''If I were your father, I guess this would be the part where I give you a lecture about what you're doing with yourself.''
I had heard some rumblings about this film. They said that Miles Teller is a bright and shining beacon, Brie Larson is not in it enough and that this was going to be this years The Perks of Being a Wallflower. Those rumblings bounced me all the way to the bank here, because film charmed the absolute pants off me. Note perfect in all areas; from the razor script, the healthy array of talent dotted throughout (Larsen, Chandler and Odenkirk to name a few), in the way it brings the truth and lays it all out…
The Good: Miles Teller and Shailene Woodley are absolutely perfect in this. I can't imagine anyone else as Sutter and Aimee. They both breathe life into their characters, infusing their performances with loads of charm and personality. Their chemistry is so spot-on, I could just watch them talk all day. Two of the finest performances of the year. Wonderful supporting turns from Kyle Chandler, Jennifer Jason Leigh, Brie Larson, and Mary Elizabeth Winstead. Fantastic screenplay by Scott Neustadter and Michael Weber, the duo responsible for the 2009 indie hit (500) Days of Summer. Near-perfect balance of comedy and drama. Everything is believable and naturalistic, from the lack of makeup right down to…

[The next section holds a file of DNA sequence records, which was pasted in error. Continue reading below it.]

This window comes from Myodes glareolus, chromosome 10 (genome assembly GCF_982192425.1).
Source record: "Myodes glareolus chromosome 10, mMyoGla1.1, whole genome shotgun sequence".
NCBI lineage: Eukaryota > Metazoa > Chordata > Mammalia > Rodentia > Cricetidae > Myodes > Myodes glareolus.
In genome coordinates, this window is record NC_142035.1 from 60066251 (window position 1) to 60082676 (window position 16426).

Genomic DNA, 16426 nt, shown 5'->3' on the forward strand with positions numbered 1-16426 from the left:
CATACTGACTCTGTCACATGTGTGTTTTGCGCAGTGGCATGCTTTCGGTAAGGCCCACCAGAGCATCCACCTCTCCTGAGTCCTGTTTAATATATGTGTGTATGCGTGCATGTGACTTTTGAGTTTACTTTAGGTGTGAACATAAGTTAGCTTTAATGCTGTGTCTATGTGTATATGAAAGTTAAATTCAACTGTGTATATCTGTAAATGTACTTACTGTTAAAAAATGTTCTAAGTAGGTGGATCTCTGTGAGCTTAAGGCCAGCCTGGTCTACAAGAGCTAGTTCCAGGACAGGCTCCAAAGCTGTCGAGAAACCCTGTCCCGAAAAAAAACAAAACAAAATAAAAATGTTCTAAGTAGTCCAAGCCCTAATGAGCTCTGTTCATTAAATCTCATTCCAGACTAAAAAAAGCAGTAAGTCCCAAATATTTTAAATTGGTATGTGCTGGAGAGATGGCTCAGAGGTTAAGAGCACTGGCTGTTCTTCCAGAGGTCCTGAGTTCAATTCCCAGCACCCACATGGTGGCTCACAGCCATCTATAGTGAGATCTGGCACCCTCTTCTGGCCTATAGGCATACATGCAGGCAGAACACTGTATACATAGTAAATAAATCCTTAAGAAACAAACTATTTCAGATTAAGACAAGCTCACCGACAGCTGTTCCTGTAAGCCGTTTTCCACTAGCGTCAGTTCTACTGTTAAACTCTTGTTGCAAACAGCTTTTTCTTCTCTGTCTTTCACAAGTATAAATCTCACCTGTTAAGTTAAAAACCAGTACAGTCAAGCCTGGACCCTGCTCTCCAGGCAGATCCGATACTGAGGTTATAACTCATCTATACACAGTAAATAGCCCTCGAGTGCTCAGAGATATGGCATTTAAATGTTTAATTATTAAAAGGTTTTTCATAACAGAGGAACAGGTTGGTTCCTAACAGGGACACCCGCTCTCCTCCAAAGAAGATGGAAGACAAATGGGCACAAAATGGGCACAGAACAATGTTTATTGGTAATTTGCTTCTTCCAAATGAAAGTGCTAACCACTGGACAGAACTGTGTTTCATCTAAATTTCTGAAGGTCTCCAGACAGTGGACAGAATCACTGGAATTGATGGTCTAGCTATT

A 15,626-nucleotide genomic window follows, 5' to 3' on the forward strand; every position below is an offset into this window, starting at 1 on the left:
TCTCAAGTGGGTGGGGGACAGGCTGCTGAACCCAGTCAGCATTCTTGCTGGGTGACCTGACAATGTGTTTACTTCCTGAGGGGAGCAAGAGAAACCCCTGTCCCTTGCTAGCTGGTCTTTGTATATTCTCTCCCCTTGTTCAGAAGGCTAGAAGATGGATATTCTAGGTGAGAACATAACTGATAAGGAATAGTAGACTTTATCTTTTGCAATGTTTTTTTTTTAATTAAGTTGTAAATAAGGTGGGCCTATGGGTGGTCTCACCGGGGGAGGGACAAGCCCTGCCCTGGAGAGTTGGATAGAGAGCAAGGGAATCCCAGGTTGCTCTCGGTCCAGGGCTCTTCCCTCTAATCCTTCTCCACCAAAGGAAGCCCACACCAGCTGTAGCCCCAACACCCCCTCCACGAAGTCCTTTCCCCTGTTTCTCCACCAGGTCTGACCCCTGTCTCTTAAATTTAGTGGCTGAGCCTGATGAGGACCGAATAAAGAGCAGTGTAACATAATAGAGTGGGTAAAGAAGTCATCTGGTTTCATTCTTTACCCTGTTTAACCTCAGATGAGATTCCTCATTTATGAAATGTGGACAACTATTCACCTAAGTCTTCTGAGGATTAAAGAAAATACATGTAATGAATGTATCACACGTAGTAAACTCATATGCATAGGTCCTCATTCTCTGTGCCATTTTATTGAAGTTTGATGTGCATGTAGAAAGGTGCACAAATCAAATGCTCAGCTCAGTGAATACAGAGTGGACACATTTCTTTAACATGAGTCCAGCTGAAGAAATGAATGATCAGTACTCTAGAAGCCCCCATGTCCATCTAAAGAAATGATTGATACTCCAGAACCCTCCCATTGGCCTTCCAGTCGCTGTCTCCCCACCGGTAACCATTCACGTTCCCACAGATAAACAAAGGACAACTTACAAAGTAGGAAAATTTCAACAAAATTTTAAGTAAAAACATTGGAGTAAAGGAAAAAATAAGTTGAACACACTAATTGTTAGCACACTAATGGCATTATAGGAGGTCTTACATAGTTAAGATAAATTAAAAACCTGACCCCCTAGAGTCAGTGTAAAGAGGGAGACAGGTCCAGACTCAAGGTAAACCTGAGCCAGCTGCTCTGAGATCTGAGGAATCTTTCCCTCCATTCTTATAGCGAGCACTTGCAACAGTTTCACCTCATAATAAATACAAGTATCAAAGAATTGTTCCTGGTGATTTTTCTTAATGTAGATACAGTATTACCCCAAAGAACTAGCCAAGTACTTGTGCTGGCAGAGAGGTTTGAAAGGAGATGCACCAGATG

The Spectacular Now is much more than the romantic film about a teenage love story, it's a film about self-destruction. Self-destruction that ruins the life of the one who is in a destructive process but the lives of other people around.
Miles Teller plays a selfish guy, who can deeply inside can actually be a great guy but his carelessness about life and his alcohol addiction doesn't let him see the reality of what his true life is. Everybody loves him, he is popular and he can be the perfect friend for anyone but no one really knows that behind that mask he is actually a very sad person.
In my opinion both Miles Teller and Shailene Woodley might be…
A compelling coming-of-age story with a somewhat relatable and heart warming story of young love and planning for the future. Teller plays his part extremely well and Woodley is as charming as ever. It felt more real and authentic than other coming of age stories due to the way the characters respond to each other and to what is happening on screen. If you enjoyed The Perks of Being a Wallflower then you will love this.